This article was originally published in the August 2012 issue of CPA Practice Advisor.
We are headed toward a massive transition in leadership at firms
across the country as the current leadership gets closer to retirement. Some firms have already successfully
transitioned, others are preparing, and then, there are those that don’t yet
have any plans in place. The transition
discussion is abuzz at the conferences I’ve recently attended – both among
attendees and speakers. And, tensions
are high between the very generations whose roles are about to shift, which is extremely
of the State
Current leadership often complains they can’t find quality
candidates to fill the pipeline.
Pointing to a generation that doesn’t want to put in the hours or work for
it. They use words like lazy and
entitled to describe them and say they waste time using technologies like
mobile and social media. The younger
generation uses terms like out-of-touch and archaic to describe the people they
will succeed. They point to a need to do
things differently to succeed in the future and some suggest throwing out the
old model completely.
So who’s right? I’ll show
you here how the correct answer lies somewhere in the middle.
I’ve been hearing an increasing number of people from my
generation (the emerging partner group) spreading a message that the old model
is antiquated and needs to be replaced by completely new thinking. I agree that we need to do things differently
but a complete reboot isn’t necessary.
Emerging leaders needs to step back and understand a few things about
those that have come before us.
- First, they have years of wisdom and
professional experience that we can and should tap into if we are smart
- We also need to appreciate everything they’ve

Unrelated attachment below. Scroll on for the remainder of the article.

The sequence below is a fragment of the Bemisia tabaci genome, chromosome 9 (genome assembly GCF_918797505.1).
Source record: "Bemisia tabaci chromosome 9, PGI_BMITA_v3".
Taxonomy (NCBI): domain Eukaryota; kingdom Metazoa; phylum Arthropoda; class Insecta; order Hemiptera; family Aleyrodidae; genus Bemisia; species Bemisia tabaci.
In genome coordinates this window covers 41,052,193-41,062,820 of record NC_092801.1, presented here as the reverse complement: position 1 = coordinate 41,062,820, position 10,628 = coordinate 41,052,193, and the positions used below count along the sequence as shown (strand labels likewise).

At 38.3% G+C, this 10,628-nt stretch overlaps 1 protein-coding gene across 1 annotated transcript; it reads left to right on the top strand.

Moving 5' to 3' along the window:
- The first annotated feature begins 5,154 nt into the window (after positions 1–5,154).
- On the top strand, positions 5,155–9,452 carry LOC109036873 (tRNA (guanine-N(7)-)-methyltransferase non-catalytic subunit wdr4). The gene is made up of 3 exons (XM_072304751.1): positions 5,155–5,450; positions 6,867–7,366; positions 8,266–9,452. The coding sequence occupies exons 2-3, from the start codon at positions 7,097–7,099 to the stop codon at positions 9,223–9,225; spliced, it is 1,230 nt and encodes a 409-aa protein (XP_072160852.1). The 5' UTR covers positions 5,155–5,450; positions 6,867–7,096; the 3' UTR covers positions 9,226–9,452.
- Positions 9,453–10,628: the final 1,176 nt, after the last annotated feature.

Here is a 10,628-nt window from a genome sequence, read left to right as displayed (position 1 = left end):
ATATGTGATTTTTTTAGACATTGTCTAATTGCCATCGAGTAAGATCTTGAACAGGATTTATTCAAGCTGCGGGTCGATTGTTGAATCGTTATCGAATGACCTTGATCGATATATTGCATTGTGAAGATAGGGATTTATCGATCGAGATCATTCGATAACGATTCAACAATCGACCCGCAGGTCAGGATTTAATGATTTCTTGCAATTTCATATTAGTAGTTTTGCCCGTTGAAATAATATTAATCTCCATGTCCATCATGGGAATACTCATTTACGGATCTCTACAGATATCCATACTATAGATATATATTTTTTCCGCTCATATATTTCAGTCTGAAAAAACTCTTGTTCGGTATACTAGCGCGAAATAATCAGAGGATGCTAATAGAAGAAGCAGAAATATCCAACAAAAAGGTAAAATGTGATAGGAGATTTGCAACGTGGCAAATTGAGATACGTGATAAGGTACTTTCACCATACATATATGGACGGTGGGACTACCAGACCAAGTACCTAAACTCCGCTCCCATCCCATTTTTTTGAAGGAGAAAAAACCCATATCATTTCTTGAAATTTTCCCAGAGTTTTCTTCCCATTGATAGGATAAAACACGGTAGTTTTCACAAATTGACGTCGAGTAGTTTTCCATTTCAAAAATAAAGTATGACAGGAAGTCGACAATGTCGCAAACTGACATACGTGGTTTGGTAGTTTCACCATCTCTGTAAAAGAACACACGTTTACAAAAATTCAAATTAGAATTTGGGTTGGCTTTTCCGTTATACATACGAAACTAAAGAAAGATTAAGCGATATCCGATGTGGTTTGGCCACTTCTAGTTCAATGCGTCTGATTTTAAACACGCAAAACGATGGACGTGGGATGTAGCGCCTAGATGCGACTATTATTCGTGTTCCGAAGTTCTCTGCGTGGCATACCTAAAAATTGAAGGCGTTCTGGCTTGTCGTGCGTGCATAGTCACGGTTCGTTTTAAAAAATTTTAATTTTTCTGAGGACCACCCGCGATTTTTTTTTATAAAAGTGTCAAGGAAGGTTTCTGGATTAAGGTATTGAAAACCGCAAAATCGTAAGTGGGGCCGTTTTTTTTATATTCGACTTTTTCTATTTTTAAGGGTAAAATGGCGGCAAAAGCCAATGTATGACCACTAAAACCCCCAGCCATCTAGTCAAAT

done to set up the opportunity that is currently ahead. It would not exist if not for the hard work
they put in throughout their careers.
- We need to realize it’s hard to let go of
something you’ve been doing your whole life.
We may have to temper our expectations of how quickly we are going to
ascend in the firm.
- We also need to present our new ideas with
respect and ask how they fit in with current leadership’s view of the
- Finally, don’t push too hard. This is an emotional transition that takes time. They need to work through it personally
before they can work share the plan or roadmap with anyone else.
Seasoned professionals must think back to earlier in their own
careers so they can better empathize with what the emerging professionals are
thinking, feeling and doing. A few years
ago I listened to Bill Reeb speak on generations – he read an article to the
audience that listed all the gripes current management had with the next
generation. Only after the audience
(made up mostly of seasoned professionals) had finished their wave of head nods
in agreement did he reveal that the article was from many years ago and was
actually written about the Baby Boomer generation. Truth be told, you’ve been in their shoes
and, likely, someone judged your perceived intentions (or lack thereof) at some
point in your career. So let’s look for
the positives that we can leverage to move forward toward a successful
- First and foremost, the up-and-coming leaders
bring a fresh perspective that is important to the future of the firm. They also bring new ideas and skills to the
table as well; especially in the area of technology. Leverage these to the firm’s advantage.
- Open your mind to new ways of thinking and
doing things. Considering how these
ideas might fit into how you’ve traditionally done things.
- Coach & mentor young professionals but
also challenge them. This involves
stepping back, which can be emotional and difficult to do but is necessary to
Although Thoreau wasn’t referring to the accounting industry when
he said "things don’t change, we change,” I think this quote is a great way to
approach the coming of ages. The
sooner we stop throwing daggers at each other based on what the other perceives
to be wrong and start focusing on the positive aspects we all bring to the
table, the quicker we can start blending our perspectives and planning the
transition – together. This building tension and divide must
stop. It will derail, delay and even destruct
the impending and important shift in leadership, and we must all come together
now to ensure a successful transition.
Put an action plan in writing that spells out the transition
timeline, what/when activities will be transitioned and how approaches can be
melded. This will probably require many
emerging leaders to ‘tap the brakes’ and current leaders to ‘hit the gas,’ but working together you can figure it out.